ACI LA
   
NOVEMBER 2006


ACI LA Newsletter

   
 

This Month


In our last newsletter, Venerable Marut encouraged us to take a few moments to reflect on how our life is going and what kind of changes we could make to improve it.

Venerable Marut shared a passage from Stephen Batchelor’s translation of Arya Nagarjuna’s great treatise on emptiness, the Mulamadhamakakarika, where he says there actually is no findable, self-existent “present” that exists in any other way than in relation to or dependent upon the (equally dependently existing) conceptualizations of a “past” and “future”:

last month’s newsletter, Venerable Marut encouraged us to achieve the state of mind of complete happiness and joy.  He reminded us of the great advice given by Master Shantideva in the Guide to the Bodhisattva’s Way of Life:

To cultivate awareness, one is encouraged to live fully in the present moment, as though the present were somehow more “real” than the past or the future. But the idea of the present is unintelligible without a notion of past and future. In reality, there is no such thing as the “present moment.” However valuable it may be to try to remain totally in the here and now, one should not mistake a strategy for reducing distraction with a metaphysical statement about the nature of time.”

This month Venerable Marut encourages us to cultivate faith and confidence in our teachers, our spiritual path, and ourselves. He asks us to take a “great leap.” We hope this month’s newsletter offers you opportunities to make the preparatory changes you need to reoriented yourself and your activities in such a way that you can take a great leap in your spiritual practice.

 


   
  This Month
A Message from Brian Venerable Marut)
  Current ACI-LA Classes
  Upcoming Teachings
  Asian Classics Input Project
  Dharma Flicks
  Articles
  Dharma Website of the Month
  Thank You
  ACI LA Home
 

 

ACI LA Newsletter

   
 

A Message From Brian (Venerable Marut)

   
 

We’re back in Arizona, at the beginning of Diamond Mountain University’s third year. This term we’re joined in the desert by even more ACI-LA members who have made the efforts needed to be here. In addition to the usual commuters from L.A. (Lauren Benjamin, Summer Moore, and Lindsay Crouse) this term Rick Blue will also be coming out on the weekends and Rob Cipriano and Stephane Dreyfus are here for the next four or five weeks.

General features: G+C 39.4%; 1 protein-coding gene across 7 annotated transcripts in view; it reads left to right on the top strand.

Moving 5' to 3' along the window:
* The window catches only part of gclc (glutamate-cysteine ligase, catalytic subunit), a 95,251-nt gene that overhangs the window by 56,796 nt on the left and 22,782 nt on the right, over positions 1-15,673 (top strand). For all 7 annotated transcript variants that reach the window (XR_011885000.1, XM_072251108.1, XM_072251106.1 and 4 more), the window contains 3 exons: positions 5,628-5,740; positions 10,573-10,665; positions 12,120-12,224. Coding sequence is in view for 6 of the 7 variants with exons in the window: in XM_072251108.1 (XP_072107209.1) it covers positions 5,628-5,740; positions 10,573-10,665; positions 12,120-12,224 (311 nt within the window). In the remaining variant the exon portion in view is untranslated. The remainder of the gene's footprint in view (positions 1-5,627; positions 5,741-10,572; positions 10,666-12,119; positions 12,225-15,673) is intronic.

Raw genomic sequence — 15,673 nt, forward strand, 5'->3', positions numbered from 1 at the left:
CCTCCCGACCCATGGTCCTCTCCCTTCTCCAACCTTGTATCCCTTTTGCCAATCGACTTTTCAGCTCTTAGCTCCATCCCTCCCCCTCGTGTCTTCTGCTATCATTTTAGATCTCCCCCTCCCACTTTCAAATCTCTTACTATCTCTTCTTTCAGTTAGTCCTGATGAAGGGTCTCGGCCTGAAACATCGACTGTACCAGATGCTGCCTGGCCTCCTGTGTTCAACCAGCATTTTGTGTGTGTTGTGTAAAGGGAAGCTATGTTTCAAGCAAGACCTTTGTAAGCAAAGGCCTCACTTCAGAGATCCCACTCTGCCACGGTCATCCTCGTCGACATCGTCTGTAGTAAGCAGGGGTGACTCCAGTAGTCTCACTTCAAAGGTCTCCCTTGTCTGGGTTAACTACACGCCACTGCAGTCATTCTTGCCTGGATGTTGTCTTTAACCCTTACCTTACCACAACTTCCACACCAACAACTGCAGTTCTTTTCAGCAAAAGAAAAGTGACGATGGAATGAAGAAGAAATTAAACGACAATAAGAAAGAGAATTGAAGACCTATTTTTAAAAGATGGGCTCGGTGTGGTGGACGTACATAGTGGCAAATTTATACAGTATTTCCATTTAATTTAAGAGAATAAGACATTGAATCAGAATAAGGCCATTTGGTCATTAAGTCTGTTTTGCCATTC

The dedication and commitment of people like this is very inspiring. These folks have rearranged their lives around a new pivot. They are no longer defining themselves in terms of their careers, their relationships, their hobbies, or their possessions. They have reoriented themselves and their activities in such a way that their spiritual practice takes precedence over other aspects of their lives – and therefore can now infuse those other dimensions of life with meaning that they would not have had otherwise.

This kind of recognition of what is really important is the only way that we will make much progress in our spiritual lives. This starts with the realization that there is nothing in the worldly life that is not or will not result in suffering and pain. We must begin our search for happiness and meaning in life by acknowledging that the quest for satisfaction and fulfillment through non-spiritual pursuits is absolutely doomed. It will not and cannot work out. We have to begin by letting go of our tight grasp of the ember that is burning us.

And then there is a transition period between the time that we give up on our old ways of thinking and acting and the time that we are firmly established in a new, healthier, and more meaningful mode of life. It is then that we must make what the Christian theologian Soren Kierkegaard called a “leap of faith.” Although we’re not sure that the new way will bring the results we seek (because we have yet to experience those results first-hand), we know that the old methods do not work.

And then we start. We try. We begin a daily practice of study, meditation, monitoring our ethics, and service to others. And we wait.

We leap. We cultivate faith or confidence in our teachers, our spiritual path, and ourselves. We begin creating a “New World” for ourselves out of the ashes of the old, suffering world we have abandoned. We try to live a life ruled less by paranoia – the nagging suspicion and fear that life is just a disaster waiting to happen – and more by what Rob Brezsny, in his poem “Painful Blessings,” calls “pronoia.”

Here's one for you:

In the New World
you will know through and through
that life is crazily in love with you --
life is wildly and innocently in love with you.

In the New World,
you will know beyond a doubt
that thousands of secret helpers are
angling to turn you into
the gorgeous curiosity you were born to be. . . .

In the New World,
you will reject paranoia with all of your smart heart.
Instead, you will embrace Pronoia,
Which is the opposite of paranoia.
Pronoia is the sneaking suspicion
that the whole living world
is conspiring to shower you with rowdy blessings.
Pronoia is the dawning perception
that life is a conspiracy
to liberate you from ignorance,
and fill you with love,
and make you brilliantly soulful.

My fellow creators,
I want you to know
that I am allergic to dogma.
I don't trust any idea
that requires me to believe in it absolutely.
There are very few things
about which I am totally certain.

But I am absolutely certain
that Pronoia describes the way the world actually is.